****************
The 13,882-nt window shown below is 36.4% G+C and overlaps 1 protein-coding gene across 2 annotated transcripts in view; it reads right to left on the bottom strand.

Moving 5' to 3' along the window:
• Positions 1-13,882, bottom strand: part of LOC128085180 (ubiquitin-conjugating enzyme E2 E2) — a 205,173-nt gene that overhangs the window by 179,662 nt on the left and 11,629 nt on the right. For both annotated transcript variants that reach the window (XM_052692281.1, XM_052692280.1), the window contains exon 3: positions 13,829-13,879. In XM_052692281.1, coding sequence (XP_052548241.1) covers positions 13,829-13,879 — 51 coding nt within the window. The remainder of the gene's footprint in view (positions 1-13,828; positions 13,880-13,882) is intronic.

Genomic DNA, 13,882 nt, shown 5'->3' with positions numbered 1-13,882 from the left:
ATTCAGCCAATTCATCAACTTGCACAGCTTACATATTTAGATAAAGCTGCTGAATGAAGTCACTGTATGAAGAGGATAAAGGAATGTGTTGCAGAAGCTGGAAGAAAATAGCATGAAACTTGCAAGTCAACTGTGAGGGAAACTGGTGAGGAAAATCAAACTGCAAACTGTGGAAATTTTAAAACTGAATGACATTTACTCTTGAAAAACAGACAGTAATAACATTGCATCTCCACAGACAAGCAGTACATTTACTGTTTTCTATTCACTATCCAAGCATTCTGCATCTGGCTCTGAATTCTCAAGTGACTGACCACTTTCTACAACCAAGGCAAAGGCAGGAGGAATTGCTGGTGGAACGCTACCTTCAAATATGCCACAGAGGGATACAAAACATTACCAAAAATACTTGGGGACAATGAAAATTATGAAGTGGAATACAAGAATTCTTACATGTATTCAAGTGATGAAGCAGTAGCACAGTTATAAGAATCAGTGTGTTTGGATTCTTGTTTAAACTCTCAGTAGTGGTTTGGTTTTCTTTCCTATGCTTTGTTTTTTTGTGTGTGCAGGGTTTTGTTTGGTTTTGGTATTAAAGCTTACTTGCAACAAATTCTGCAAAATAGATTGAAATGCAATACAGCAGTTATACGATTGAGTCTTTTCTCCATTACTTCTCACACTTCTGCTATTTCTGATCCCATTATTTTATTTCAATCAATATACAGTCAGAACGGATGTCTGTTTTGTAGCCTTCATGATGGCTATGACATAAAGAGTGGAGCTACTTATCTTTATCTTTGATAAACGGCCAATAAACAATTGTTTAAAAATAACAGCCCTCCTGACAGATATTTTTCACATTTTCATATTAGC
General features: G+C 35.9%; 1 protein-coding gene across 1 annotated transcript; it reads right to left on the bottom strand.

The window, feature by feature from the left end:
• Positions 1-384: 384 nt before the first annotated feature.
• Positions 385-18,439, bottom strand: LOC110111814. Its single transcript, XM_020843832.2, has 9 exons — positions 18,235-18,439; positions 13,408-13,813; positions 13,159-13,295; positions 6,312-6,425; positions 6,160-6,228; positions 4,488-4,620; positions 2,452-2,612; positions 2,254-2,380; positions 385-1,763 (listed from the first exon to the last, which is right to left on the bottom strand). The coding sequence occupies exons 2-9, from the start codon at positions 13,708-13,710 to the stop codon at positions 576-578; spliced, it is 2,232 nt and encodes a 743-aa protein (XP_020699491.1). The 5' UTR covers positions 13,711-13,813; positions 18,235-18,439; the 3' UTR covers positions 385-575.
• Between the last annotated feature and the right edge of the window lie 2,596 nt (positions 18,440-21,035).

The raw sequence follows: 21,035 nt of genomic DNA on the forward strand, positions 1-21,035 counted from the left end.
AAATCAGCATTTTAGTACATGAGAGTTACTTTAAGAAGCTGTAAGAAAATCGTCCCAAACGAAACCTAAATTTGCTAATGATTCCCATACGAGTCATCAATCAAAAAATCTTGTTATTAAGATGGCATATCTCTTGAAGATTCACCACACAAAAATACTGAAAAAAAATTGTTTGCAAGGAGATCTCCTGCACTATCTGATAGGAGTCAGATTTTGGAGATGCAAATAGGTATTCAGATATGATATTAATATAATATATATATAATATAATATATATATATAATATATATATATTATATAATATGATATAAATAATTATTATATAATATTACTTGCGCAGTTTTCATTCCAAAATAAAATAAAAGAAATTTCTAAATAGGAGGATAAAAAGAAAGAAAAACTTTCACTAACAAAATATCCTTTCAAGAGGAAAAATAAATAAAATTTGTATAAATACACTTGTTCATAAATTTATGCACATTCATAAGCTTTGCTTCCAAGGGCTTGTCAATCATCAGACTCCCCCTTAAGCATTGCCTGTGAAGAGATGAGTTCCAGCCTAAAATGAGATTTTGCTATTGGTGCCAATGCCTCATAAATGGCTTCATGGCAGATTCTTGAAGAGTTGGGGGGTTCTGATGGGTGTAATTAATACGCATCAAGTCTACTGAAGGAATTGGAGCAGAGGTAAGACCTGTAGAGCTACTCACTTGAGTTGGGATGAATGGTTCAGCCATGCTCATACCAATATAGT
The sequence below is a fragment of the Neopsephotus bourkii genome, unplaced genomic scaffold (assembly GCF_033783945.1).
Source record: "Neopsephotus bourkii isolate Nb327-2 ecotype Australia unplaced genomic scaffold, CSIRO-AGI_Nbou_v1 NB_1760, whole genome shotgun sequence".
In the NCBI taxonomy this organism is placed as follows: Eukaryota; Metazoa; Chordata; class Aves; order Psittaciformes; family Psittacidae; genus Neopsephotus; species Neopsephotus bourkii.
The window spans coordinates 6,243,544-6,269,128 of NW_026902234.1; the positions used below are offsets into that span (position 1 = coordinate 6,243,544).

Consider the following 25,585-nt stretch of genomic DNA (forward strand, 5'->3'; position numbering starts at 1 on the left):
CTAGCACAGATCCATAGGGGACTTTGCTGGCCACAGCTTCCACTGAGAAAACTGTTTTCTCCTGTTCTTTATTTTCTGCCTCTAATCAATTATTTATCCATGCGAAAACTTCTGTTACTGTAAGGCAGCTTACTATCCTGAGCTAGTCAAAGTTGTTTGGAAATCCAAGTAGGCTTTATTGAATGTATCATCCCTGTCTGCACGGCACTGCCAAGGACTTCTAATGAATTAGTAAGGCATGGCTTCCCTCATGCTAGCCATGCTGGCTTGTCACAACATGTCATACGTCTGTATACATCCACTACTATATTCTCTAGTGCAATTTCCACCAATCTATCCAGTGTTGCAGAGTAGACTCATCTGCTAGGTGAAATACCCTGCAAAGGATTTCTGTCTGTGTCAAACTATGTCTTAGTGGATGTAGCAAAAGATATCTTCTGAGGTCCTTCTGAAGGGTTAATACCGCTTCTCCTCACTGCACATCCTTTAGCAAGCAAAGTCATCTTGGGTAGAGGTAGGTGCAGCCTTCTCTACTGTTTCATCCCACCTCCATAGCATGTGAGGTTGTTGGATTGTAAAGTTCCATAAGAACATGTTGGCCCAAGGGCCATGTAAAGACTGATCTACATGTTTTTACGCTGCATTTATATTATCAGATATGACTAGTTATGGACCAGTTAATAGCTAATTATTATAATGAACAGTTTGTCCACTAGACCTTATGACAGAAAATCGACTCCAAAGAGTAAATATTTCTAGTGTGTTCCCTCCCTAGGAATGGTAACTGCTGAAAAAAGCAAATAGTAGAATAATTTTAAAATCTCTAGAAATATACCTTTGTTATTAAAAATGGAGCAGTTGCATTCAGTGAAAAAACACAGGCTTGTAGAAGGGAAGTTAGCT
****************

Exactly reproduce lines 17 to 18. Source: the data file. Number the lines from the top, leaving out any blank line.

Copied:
Consider the following 25,585-nt stretch of genomic DNA (forward strand, 5'->3'; position numbering starts at 1 on the left):
CTAGCACAGATCCATAGGGGACTTTGCTGGCCACAGCTTCCACTGAGAAAACTGTTTTCTCCTGTTCTTTATTTTCTGCCTCTAATCAATTATTTATCCATGCGAAAACTTCTGTTACTGTAAGGCAGCTTACTATCCTGAGCTAGTCAAAGTTGTTTGGAAATCCAAGTAGGCTTTATTGAATGTATCATCCCTGTCTGCACGGCACTGCCAAGGACTTCTAATGAATTAGTAAGGCATGGCTTCCCTCATGCTAGCCATGCTGGCTTGTCACAACATGTCATACGTCTGTATACATCCACTACTATATTCTCTAGTGCAATTTCCACCAATCTATCCAGTGTTGCAGAGTAGACTCATCTGCTAGGTGAAATACCCTGCAAAGGATTTCTGTCTGTGTCAAACTATGTCTTAGTGGATGTAGCAAAAGATATCTTCTGAGGTCCTTCTGAAGGGTTAATACCGCTTCTCCTCACTGCACATCCTTTAGCAAGCAAAGTCATCTTGGGTAGAGGTAGGTGCAGCCTTCTCTACTGTTTCATCCCACCTCCATAGCATGTGAGGTTGTTGGATTGTAAAGTTCCATAAGAACATGTTGGCCCAAGGGCCATGTAAAGACTGATCTACATGTTTTTACGCTGCATTTATATTATCAGATATGACTAGTTATGGACCAGTTAATAGCTAATTATTATAATGAACAGTTTGTCCACTAGACCTTATGACAGAAAATCGACTCCAAAGAGTAAATATTTCTAGTGTGTTCCCTCCCTAGGAATGGTAACTGCTGAAAAAAGCAAATAGTAGAATAATTTTAAAATCTCTAGAAATATACCTTTGTTATTAAAAATGGAGCAGTTGCATTCAGTGAAAAAACACAGGCTTGTAGAAGGGAAGTTAGCT